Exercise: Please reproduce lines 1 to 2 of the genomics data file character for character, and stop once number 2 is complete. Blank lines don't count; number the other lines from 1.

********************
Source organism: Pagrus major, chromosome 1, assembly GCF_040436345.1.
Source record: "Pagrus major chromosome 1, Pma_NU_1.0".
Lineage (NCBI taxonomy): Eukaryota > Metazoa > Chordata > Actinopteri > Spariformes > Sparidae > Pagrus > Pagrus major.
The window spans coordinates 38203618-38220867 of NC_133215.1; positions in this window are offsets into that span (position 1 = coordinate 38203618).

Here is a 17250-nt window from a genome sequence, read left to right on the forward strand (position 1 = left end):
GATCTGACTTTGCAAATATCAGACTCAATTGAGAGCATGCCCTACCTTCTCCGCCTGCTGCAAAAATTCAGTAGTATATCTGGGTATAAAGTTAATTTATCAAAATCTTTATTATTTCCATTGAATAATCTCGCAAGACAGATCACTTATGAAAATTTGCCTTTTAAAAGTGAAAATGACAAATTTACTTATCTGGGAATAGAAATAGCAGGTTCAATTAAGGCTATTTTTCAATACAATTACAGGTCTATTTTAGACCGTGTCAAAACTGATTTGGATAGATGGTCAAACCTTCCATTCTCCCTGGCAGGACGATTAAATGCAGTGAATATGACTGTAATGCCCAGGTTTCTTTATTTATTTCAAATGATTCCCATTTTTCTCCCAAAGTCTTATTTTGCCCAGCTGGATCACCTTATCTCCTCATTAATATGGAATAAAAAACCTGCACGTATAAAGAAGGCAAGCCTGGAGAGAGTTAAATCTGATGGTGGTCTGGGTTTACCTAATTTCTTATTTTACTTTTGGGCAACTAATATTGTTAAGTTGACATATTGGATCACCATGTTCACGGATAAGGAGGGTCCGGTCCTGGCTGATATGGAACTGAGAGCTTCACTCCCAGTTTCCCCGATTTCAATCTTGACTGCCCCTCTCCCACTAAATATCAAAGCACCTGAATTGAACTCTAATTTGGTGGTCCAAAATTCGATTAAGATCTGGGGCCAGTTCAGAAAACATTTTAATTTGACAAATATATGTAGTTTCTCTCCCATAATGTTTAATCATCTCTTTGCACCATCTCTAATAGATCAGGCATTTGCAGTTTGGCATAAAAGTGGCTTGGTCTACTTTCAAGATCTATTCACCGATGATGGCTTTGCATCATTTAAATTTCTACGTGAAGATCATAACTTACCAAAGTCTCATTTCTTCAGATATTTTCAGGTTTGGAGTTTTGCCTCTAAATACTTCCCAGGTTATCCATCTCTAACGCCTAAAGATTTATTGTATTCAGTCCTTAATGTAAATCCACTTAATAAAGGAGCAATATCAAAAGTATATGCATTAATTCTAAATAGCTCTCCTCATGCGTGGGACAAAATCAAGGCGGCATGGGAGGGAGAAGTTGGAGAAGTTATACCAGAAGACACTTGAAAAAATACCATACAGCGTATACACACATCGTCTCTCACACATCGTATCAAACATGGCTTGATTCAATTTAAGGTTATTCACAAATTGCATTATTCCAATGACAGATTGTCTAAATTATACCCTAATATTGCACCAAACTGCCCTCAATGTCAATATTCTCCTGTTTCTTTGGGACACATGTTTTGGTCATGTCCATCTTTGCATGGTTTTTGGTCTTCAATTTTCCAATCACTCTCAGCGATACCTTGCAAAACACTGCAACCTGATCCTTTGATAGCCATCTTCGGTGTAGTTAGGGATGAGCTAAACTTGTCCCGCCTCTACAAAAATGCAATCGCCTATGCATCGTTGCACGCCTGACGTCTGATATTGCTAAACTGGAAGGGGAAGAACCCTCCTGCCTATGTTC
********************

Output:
Source organism: Pagrus major, chromosome 1, assembly GCF_040436345.1.
Source record: "Pagrus major chromosome 1, Pma_NU_1.0".